EDEN ISS being assembled in the Antarctic (January 2018).
Checking on our lettuce plants. The aeroponic system can be seen here. The roots are watered via a fine mist of nutrient rich water.
Inside the Future Exploration Greenhouse. Rucola can be seen growing in the foreground. Electric lighting is used due to a 24-hour dark period in the Antarctic and a lack of a glass-top roof.
This is my benchtop setup for the Ion-Selective Optrode sensors. Samples from the nutrient delivery system were processed through the sensor to record the calcium concentration of the growth solution used in the greenhouse. This is important because conventional ways to measure ion concentration requires larger apparatuses that consume more power and time.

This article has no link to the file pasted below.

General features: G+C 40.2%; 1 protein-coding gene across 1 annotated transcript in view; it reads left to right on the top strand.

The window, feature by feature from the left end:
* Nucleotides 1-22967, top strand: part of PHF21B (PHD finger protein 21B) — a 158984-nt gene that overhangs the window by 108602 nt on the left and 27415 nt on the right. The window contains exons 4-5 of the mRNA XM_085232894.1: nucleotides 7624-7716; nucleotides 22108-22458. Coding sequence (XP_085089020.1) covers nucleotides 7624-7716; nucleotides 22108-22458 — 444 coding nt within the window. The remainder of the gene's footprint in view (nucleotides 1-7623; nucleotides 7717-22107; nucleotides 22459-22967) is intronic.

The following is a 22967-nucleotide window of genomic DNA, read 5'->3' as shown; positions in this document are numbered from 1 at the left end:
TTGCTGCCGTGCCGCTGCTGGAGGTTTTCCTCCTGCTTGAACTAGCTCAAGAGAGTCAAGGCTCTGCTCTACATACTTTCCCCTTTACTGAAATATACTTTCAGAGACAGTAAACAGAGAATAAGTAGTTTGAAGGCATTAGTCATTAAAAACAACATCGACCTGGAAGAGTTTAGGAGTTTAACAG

This example encapsulates why space science is a really creative, exciting field to be working in right now. Getting up every day and doing something to advance the human race to such an extent is extremely rewarding. I didn’t personally fully grasp the potential of space science until a few years ago, when Canadian astronaut Chris Hadfield went on his most recent mission to the ISS. He sent a message to Canadian youth: if you try hard enough, you too can quite literally reach these same heights! And then of course when Hollywood blockbuster ‘The Martian’ was released – a relatively accurate film from a scientific perspective – it just made me even more certain about my choice of career.